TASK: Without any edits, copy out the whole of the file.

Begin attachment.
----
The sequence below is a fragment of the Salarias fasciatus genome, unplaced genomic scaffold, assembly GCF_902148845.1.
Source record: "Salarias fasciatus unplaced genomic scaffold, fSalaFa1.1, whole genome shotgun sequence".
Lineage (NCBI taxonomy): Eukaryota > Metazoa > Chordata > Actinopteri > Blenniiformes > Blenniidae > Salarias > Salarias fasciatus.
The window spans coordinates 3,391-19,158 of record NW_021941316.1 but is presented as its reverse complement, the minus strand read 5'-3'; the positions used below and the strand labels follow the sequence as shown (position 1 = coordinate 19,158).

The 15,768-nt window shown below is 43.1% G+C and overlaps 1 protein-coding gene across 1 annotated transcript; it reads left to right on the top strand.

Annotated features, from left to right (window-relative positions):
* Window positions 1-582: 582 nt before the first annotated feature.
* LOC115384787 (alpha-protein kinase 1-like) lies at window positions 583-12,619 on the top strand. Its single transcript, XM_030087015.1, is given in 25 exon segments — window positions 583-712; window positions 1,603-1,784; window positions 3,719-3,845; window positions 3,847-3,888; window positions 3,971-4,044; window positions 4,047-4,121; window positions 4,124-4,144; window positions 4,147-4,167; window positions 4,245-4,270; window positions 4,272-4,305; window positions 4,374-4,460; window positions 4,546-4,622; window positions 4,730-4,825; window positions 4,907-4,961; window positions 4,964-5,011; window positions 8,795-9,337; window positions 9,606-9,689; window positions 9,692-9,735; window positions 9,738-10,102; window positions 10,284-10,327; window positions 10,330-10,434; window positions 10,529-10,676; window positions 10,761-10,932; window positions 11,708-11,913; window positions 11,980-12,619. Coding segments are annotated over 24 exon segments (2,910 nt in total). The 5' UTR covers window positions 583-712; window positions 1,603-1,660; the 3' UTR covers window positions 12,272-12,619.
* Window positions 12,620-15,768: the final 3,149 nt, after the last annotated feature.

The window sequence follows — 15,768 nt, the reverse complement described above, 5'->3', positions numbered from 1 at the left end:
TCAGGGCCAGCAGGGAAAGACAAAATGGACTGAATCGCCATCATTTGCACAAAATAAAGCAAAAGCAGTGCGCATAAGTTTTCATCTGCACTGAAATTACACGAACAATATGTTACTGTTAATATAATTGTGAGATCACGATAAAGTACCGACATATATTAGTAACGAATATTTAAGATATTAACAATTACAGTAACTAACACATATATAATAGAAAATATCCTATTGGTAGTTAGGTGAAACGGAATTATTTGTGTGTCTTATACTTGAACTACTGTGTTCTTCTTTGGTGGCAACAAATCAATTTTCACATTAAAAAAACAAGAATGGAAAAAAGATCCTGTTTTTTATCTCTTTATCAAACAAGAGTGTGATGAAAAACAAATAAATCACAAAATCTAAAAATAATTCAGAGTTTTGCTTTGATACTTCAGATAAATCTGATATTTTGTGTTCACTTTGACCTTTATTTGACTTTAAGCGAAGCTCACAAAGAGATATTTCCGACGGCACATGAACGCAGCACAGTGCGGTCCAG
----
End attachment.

The sequence below is a fragment of the Salarias fasciatus genome, unplaced genomic scaffold, assembly GCF_902148845.1.
Source record: "Salarias fasciatus unplaced genomic scaffold, fSalaFa1.1, whole genome shotgun sequence".
Lineage (NCBI taxonomy): Eukaryota > Metazoa > Chordata > Actinopteri > Blenniiformes > Blenniidae > Salarias > Salarias fasciatus.
The window spans coordinates 3,391-19,158 of record NW_021941316.1 but is presented as its reverse complement, the minus strand read 5'-3'; the positions used below and the strand labels follow the sequence as shown (position 1 = coordinate 19,158).

The 15,768-nt window shown below is 43.1% G+C and overlaps 1 protein-coding gene across 1 annotated transcript; it reads left to right on the top strand.

Annotated features, from left to right (window-relative positions):
* Window positions 1-582: 582 nt before the first annotated feature.
* LOC115384787 (alpha-protein kinase 1-like) lies at window positions 583-12,619 on the top strand. Its single transcript, XM_030087015.1, is given in 25 exon segments — window positions 583-712; window positions 1,603-1,784; window positions 3,719-3,845; window positions 3,847-3,888; window positions 3,971-4,044; window positions 4,047-4,121; window positions 4,124-4,144; window positions 4,147-4,167; window positions 4,245-4,270; window positions 4,272-4,305; window positions 4,374-4,460; window positions 4,546-4,622; window positions 4,730-4,825; window positions 4,907-4,961; window positions 4,964-5,011; window positions 8,795-9,337; window positions 9,606-9,689; window positions 9,692-9,735; window positions 9,738-10,102; window positions 10,284-10,327; window positions 10,330-10,434; window positions 10,529-10,676; window positions 10,761-10,932; window positions 11,708-11,913; window positions 11,980-12,619. Coding segments are annotated over 24 exon segments (2,910 nt in total). The 5' UTR covers window positions 583-712; window positions 1,603-1,660; the 3' UTR covers window positions 12,272-12,619.
* Window positions 12,620-15,768: the final 3,149 nt, after the last annotated feature.

The window sequence follows — 15,768 nt, the reverse complement described above, 5'->3', positions numbered from 1 at the left end:
TCAGGGCCAGCAGGGAAAGACAAAATGGACTGAATCGCCATCATTTGCACAAAATAAAGCAAAAGCAGTGCGCATAAGTTTTCATCTGCACTGAAATTACACGAACAATATGTTACTGTTAATATAATTGTGAGATCACGATAAAGTACCGACATATATTAGTAACGAATATTTAAGATATTAACAATTACAGTAACTAACACATATATAATAGAAAATATCCTATTGGTAGTTAGGTGAAACGGAATTATTTGTGTGTCTTATACTTGAACTACTGTGTTCTTCTTTGGTGGCAACAAATCAATTTTCACATTAAAAAAACAAGAATGGAAAAAAGATCCTGTTTTTTATCTCTTTATCAAACAAGAGTGTGATGAAAAACAAATAAATCACAAAATCTAAAAATAATTCAGAGTTTTGCTTTGATACTTCAGATAAATCTGATATTTTGTGTTCACTTTGACCTTTATTTGACTTTAAGCGAAGCTCACAAAGAGATATTTCCGACGGCACATGAACGCAGCACAGTGCGGTCCAG